The St Andrews Golf Company, based just outside the Fife town, were shocked to find the St Andrews Links Trust objected to trademarks the firm tried to register with the Intellectual Property Office.
The company, which counts Alex Salmond among fans of its high-quality golf clubs, say the opposition is “outrageous.”
The St Andres Links Trust, the “Home of Golf” which runs seven courses including the world-famous Old Course, says it holds the rights to use the name “St Andrews” when associated with golf.
They say if the company wishes to use the name in a trademark around the world a licence would have to be paid.
The company, which is made up of a number of club makers in the town, has been in business for more than 130 years.
Ewen Glen, chief executive of the St Andrews Golf Company, said: “What has happened is absolutely outrageous.
“The trust was set up to run the golf courses and it is dripping with money received from the public in green fees.
“Money and power seems to have gone to its head and [it is] now resorting to bullying and threatening businesses that have been in St Andrews for generations.
“I fully understand that the ‘St Andrews’ name needs to be protected from the threat of counterfeiting and copying but the trust is acting like a hard-nosed commercial company, rather than a not-for-profit trust.
“[The trustees] are pretending to be the only legitimate custodians and seem to want to play God with the name of St Andrews.”
He continued: “We have been told by the trust they will take us all the way legally even if it means going to judicial review and they have made it clear they will spend as much as it takes to knock our company out of this battle.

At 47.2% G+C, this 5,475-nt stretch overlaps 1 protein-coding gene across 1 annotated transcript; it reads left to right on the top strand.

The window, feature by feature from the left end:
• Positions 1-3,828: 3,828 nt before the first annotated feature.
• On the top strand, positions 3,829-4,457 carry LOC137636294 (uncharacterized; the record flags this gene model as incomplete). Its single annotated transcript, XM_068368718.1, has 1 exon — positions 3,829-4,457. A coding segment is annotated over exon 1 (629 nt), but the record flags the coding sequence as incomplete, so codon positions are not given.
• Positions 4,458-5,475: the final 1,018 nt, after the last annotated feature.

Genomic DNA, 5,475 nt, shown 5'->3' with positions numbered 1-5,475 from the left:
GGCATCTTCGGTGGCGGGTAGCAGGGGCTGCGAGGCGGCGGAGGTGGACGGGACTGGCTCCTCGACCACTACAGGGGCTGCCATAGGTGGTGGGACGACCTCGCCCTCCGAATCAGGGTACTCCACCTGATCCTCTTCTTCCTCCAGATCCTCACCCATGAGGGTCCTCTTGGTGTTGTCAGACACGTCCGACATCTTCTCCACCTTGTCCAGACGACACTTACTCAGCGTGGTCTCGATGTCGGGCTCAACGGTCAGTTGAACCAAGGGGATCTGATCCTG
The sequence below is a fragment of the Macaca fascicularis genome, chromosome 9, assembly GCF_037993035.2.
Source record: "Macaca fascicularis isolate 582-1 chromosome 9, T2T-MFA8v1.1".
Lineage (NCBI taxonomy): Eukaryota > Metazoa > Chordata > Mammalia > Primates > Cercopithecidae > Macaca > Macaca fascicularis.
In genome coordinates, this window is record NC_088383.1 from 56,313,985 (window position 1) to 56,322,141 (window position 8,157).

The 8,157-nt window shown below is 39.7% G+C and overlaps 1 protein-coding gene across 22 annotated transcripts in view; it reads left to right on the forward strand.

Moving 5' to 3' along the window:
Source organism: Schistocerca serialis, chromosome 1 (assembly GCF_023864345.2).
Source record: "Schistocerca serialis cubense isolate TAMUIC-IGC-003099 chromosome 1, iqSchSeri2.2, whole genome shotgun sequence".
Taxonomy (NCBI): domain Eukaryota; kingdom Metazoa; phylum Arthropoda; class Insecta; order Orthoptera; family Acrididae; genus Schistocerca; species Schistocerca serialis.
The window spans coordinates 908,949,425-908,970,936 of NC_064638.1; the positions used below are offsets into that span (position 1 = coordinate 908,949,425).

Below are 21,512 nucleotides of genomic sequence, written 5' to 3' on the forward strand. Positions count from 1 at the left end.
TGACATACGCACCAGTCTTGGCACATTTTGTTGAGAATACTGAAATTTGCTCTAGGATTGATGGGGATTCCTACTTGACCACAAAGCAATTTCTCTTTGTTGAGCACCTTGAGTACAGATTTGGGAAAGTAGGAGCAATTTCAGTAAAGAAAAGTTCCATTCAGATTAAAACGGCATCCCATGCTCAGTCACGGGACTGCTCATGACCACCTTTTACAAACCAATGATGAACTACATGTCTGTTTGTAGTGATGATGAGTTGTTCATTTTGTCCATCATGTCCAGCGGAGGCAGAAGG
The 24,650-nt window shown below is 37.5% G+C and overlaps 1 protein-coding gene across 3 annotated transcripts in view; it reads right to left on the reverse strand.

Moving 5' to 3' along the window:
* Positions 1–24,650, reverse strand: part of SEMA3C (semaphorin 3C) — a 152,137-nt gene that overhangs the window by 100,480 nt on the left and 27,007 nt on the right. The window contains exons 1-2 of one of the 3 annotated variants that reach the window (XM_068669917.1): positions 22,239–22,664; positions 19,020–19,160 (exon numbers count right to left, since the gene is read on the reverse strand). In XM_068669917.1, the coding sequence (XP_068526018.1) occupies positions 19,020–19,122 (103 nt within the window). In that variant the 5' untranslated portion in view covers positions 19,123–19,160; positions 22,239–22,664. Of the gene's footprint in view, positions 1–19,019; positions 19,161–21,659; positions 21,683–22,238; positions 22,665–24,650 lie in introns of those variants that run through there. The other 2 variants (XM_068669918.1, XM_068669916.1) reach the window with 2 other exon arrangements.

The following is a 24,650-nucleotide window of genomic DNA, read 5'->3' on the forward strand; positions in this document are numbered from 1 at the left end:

“That could happen because we simply do not have the same financial clout as the trust and I think that is a misuse of what is effectively public money.
“The trust seems happy to go to war with people like us – but we are not alone.
“The trust already has had battles with other prominent businesses in the town.”
He called for an independent body to be set up which would regulate who could use the title St Andrews, similar to the system in the Champagne region of France, which protects local producers of sparkling wine.
A spokesman for the St Andrews Links Trust said international licences were sold by the trust which benefited worthy causes in the town, but the amount was commercially sensitive and would not be revealed.
He said: “The Links Trust courses are the oldest and most renowned in the world and often referred to simply as St Andrews.
“The trustees view it as their duty to reduce the danger of misrepresentation and to nurture what the name symbolises around the world.
“A number of individuals and businesses, both in Scotland and beyond, were using our intellectual property without permission and, in order to protect our commercial interests, we began a programme of trademark and brand protection.”
He said many “local stakeholders” supported their action, and efforts made to reach an agreement with the St Andrews Golf Company had not met with success.
He said: “In this case [we] were left with no opportunity but to register a legal objection.”